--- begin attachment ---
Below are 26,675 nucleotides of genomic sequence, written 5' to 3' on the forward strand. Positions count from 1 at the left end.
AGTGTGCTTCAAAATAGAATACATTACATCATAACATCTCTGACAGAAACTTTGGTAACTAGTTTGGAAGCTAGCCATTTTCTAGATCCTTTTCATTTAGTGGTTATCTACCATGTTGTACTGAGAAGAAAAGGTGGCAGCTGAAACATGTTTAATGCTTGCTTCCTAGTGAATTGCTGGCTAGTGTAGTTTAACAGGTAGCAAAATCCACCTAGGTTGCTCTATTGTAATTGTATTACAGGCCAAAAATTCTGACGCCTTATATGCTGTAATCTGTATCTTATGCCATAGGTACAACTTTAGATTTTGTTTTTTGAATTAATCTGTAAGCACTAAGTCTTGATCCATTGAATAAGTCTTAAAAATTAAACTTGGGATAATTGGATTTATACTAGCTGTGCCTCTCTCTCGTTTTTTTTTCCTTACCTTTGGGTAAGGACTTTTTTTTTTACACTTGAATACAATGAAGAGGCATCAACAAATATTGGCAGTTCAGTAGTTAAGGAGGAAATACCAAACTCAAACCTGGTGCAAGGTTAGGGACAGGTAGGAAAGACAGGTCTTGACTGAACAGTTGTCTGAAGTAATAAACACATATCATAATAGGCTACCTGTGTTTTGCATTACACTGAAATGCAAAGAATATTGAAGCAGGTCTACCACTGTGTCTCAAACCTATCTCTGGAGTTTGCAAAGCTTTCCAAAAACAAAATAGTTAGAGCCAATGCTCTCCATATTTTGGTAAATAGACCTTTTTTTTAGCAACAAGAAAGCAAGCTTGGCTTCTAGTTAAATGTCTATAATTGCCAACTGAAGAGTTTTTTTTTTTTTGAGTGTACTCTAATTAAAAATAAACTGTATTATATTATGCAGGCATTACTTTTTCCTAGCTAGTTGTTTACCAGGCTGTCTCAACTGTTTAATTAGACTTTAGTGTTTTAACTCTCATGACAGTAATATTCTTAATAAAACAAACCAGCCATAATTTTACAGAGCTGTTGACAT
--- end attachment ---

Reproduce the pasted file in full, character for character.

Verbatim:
Below are 26,675 nucleotides of genomic sequence, written 5' to 3' on the forward strand. Positions count from 1 at the left end.
AGTGTGCTTCAAAATAGAATACATTACATCATAACATCTCTGACAGAAACTTTGGTAACTAGTTTGGAAGCTAGCCATTTTCTAGATCCTTTTCATTTAGTGGTTATCTACCATGTTGTACTGAGAAGAAAAGGTGGCAGCTGAAACATGTTTAATGCTTGCTTCCTAGTGAATTGCTGGCTAGTGTAGTTTAACAGGTAGCAAAATCCACCTAGGTTGCTCTATTGTAATTGTATTACAGGCCAAAAATTCTGACGCCTTATATGCTGTAATCTGTATCTTATGCCATAGGTACAACTTTAGATTTTGTTTTTTGAATTAATCTGTAAGCACTAAGTCTTGATCCATTGAATAAGTCTTAAAAATTAAACTTGGGATAATTGGATTTATACTAGCTGTGCCTCTCTCTCGTTTTTTTTTCCTTACCTTTGGGTAAGGACTTTTTTTTTTACACTTGAATACAATGAAGAGGCATCAACAAATATTGGCAGTTCAGTAGTTAAGGAGGAAATACCAAACTCAAACCTGGTGCAAGGTTAGGGACAGGTAGGAAAGACAGGTCTTGACTGAACAGTTGTCTGAAGTAATAAACACATATCATAATAGGCTACCTGTGTTTTGCATTACACTGAAATGCAAAGAATATTGAAGCAGGTCTACCACTGTGTCTCAAACCTATCTCTGGAGTTTGCAAAGCTTTCCAAAAACAAAATAGTTAGAGCCAATGCTCTCCATATTTTGGTAAATAGACCTTTTTTTTAGCAACAAGAAAGCAAGCTTGGCTTCTAGTTAAATGTCTATAATTGCCAACTGAAGAGTTTTTTTTTTTTTGAGTGTACTCTAATTAAAAATAAACTGTATTATATTATGCAGGCATTACTTTTTCCTAGCTAGTTGTTTACCAGGCTGTCTCAACTGTTTAATTAGACTTTAGTGTTTTAACTCTCATGACAGTAATATTCTTAATAAAACAAACCAGCCATAATTTTACAGAGCTGTTGACAT